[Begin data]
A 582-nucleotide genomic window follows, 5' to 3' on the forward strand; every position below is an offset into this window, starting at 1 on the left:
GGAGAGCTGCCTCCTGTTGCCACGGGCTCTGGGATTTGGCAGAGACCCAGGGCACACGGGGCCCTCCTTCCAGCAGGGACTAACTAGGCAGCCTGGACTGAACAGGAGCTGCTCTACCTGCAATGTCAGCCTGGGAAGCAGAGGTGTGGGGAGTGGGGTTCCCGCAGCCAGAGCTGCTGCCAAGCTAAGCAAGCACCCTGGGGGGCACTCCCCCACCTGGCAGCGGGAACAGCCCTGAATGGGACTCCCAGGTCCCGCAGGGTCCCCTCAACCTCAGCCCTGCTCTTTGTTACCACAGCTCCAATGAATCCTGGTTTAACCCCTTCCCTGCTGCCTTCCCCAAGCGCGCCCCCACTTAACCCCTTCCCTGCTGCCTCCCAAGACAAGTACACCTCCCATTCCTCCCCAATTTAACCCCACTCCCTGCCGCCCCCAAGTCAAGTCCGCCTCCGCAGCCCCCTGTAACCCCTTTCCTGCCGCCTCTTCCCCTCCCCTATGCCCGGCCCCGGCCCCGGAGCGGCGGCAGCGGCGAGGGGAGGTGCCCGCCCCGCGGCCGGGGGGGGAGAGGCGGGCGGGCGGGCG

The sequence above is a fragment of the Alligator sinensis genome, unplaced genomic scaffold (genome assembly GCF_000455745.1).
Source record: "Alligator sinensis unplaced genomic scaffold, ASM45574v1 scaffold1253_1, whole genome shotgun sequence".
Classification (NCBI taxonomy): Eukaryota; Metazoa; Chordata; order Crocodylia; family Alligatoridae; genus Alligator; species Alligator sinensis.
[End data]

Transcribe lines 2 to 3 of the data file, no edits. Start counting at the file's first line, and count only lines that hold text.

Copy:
GGAGAGCTGCCTCCTGTTGCCACGGGCTCTGGGATTTGGCAGAGACCCAGGGCACACGGGGCCCTCCTTCCAGCAGGGACTAACTAGGCAGCCTGGACTGAACAGGAGCTGCTCTACCTGCAATGTCAGCCTGGGAAGCAGAGGTGTGGGGAGTGGGGTTCCCGCAGCCAGAGCTGCTGCCAAGCTAAGCAAGCACCCTGGGGGGCACTCCCCCACCTGGCAGCGGGAACAGCCCTGAATGGGACTCCCAGGTCCCGCAGGGTCCCCTCAACCTCAGCCCTGCTCTTTGTTACCACAGCTCCAATGAATCCTGGTTTAACCCCTTCCCTGCTGCCTTCCCCAAGCGCGCCCCCACTTAACCCCTTCCCTGCTGCCTCCCAAGACAAGTACACCTCCCATTCCTCCCCAATTTAACCCCACTCCCTGCCGCCCCCAAGTCAAGTCCGCCTCCGCAGCCCCCTGTAACCCCTTTCCTGCCGCCTCTTCCCCTCCCCTATGCCCGGCCCCGGCCCCGGAGCGGCGGCAGCGGCGAGGGGAGGTGCCCGCCCCGCGGCCGGGGGGGGAGAGGCGGGCGGGCGGGCG

The sequence above is a fragment of the Alligator sinensis genome, unplaced genomic scaffold (genome assembly GCF_000455745.1).